Now the Question Arises: Who Will Inherit Whitney Houston’s Millions Now that Bobbi Kristina is Dead?


Now that Bobbi Kristina Brown is gone, six months after she mysteriously fell into unconsciousness, what happens to the estate she was to inherit from her late mother, Whitney Houston?

Who will control the estimated millions Houston left in a trust for Bobbi Kristina in her will?

Will it be her grieving father, Bobby Brown? He maintained a vigil at her bedside as she lay in a medically induced coma for months in Atlanta hospitals and a hospice.

Or will it be her maternal family, led by grandmother Cissy Houston and her aunt Pat Houston, who also were at her side? They have controlled the bulk of Bobbi Kristina’s money under the terms of Whitney Houston’s will.

One thing is likely: Many lawyers will be involved.

“It’s going to be a windfall for the lawyers, unfortunately,” says Jerry Reisman, a trusts and estate-law expert and partner at the Long Island firm of Reisman, Peirez, Reisman and Capobianco.

Just three years after her mother was found dead in a bathtub at the Beverly Hills Hotel, Bobbi Kristina was found unresponsive and face down in a bathtub in her Roswell, Ga., home, on Jan. 31. She died Sunday at age 22 at a hospice outside Atlanta.

It is still unclear what happened to her and why, but local police and the district attorney have been investigating whether a crime was committed.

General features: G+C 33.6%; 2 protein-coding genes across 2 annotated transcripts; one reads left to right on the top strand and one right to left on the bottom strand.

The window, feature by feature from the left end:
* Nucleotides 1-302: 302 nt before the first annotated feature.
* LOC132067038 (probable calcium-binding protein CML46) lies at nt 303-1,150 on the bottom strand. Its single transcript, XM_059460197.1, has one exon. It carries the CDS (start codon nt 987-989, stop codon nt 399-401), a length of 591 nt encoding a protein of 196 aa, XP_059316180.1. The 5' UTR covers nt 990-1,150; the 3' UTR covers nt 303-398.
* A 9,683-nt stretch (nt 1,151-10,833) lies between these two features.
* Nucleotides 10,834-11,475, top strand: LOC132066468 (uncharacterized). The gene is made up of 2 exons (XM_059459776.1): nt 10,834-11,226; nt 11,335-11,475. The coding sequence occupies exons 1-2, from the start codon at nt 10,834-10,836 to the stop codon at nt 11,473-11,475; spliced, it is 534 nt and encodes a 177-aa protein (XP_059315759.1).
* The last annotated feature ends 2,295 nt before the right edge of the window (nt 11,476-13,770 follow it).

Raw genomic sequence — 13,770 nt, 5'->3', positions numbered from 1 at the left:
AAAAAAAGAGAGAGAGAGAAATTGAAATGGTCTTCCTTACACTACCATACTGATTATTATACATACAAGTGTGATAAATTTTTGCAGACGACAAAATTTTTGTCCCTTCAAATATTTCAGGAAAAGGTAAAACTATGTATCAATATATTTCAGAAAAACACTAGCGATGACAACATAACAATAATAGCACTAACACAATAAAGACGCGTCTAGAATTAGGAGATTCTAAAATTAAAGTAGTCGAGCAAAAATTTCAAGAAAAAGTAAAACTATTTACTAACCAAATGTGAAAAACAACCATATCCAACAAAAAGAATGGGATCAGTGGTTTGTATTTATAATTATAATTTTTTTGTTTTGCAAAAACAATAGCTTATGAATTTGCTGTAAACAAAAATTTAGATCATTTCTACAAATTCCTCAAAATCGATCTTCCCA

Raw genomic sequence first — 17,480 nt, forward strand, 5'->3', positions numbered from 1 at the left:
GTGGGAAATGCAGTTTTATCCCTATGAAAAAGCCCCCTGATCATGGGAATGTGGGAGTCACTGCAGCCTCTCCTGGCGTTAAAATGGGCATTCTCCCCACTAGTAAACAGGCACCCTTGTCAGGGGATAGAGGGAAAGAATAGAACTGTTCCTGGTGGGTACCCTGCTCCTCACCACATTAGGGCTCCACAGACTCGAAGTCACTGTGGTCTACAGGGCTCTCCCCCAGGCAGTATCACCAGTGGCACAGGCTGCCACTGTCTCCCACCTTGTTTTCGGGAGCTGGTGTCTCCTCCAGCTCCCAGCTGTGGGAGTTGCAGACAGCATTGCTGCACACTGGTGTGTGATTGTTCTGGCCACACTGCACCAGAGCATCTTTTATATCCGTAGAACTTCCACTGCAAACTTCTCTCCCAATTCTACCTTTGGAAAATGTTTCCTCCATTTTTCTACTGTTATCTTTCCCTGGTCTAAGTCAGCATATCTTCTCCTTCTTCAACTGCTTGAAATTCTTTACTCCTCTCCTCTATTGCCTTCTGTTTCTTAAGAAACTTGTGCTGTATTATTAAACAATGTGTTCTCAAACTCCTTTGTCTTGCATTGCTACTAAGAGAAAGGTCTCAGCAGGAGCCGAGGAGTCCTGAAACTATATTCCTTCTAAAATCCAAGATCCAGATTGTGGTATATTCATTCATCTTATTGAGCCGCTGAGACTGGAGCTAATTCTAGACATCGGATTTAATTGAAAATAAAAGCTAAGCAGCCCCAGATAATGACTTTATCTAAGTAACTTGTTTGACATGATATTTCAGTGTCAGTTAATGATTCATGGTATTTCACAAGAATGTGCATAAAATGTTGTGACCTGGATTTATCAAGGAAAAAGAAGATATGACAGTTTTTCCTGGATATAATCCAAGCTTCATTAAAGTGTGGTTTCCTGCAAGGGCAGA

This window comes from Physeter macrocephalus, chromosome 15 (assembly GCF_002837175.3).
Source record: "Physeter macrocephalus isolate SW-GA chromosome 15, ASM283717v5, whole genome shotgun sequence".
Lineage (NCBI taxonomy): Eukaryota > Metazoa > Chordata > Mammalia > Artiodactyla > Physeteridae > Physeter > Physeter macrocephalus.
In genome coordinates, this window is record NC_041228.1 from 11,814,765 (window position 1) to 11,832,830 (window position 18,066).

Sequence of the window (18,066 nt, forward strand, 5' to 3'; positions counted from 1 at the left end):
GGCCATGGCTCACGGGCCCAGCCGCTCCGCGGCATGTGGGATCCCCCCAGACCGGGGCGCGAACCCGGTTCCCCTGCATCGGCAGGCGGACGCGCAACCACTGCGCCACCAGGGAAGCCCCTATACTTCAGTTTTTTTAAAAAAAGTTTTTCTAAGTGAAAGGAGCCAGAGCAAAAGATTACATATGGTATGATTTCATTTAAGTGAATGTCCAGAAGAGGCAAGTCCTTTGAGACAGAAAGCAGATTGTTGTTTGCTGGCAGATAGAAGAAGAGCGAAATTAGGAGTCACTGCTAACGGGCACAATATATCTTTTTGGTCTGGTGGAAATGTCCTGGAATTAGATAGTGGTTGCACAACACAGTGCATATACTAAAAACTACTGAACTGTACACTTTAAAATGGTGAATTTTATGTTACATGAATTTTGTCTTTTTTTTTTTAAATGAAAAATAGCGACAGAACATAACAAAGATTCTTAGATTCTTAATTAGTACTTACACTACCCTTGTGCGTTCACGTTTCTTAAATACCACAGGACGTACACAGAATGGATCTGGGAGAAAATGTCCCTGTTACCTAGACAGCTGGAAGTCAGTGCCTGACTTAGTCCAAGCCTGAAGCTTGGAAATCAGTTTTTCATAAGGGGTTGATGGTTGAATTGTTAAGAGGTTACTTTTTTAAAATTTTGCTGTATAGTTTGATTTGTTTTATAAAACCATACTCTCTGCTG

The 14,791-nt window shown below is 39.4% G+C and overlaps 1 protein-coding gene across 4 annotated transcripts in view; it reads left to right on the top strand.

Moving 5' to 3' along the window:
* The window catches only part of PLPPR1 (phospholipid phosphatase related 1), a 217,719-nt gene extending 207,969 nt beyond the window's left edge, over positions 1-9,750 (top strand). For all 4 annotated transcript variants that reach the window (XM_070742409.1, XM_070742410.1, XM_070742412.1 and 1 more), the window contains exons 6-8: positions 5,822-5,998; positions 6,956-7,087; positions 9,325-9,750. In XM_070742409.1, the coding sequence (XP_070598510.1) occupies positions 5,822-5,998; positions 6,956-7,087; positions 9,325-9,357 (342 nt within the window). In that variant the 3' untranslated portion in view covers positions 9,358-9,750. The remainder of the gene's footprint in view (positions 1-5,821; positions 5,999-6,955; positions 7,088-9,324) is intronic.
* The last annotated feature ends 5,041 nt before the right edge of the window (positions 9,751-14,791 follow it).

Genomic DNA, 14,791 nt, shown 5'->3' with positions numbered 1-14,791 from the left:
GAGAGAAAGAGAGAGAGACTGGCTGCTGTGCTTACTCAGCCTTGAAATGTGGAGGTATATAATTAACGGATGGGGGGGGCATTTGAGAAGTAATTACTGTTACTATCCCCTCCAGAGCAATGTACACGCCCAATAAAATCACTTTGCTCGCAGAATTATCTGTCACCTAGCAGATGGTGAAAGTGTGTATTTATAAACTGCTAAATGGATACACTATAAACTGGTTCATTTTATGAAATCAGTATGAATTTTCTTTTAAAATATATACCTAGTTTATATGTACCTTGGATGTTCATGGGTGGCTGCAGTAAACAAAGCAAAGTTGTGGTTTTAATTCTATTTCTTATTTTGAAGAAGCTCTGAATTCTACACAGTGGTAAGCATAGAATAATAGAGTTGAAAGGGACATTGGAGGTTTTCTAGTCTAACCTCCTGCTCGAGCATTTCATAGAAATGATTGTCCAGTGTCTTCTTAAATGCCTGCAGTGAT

An autopsy to be performed by the Fulton County Medical Examiner could take weeks to produce results, according to a statement issued Monday.

The Brown and Houston families, who have not seen eye to eye on Bobbi Kristina for years, may be headed for a long and expensive litigation unless the two families can come to some agreement outside court. They have already demonstrated they can.

In April, Bobby Brown and Pat Houston were appointed guardians over Bobbi Kristina by a Georgia family court, and a conservator was appointed to look after her assets. Family court hearings in Georgia are closed to the public so no one in the families has spoken publicly about the proceedings.

David Long, attorney for Houston, released a statement for her saying at the time the guardianship case was a “family matter” and would not be discussed publicly.

“We hope to resolve this in a manner that is respectful of Bobbi Kristina’s sensitive health information,” the statement said. “The Houston family has always looked out for the best interest of Bobbi Kristina Brown. … We trust that others have the same objective.”

But the questions about what happens now to her estate suggest a murky legal situation, Reisman says.

“Everyone is going to try to grab (her money), but it’s not necessarily up for grabs,” Reisman says. “And it’s a lot of money. Don’t forget the royalties coming in (from Houston’s music). That estate is never going to end.” Neither could the potential litigation arising from this case of mother-daughter tragedy, he says.

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SOURCE: Maria Puente

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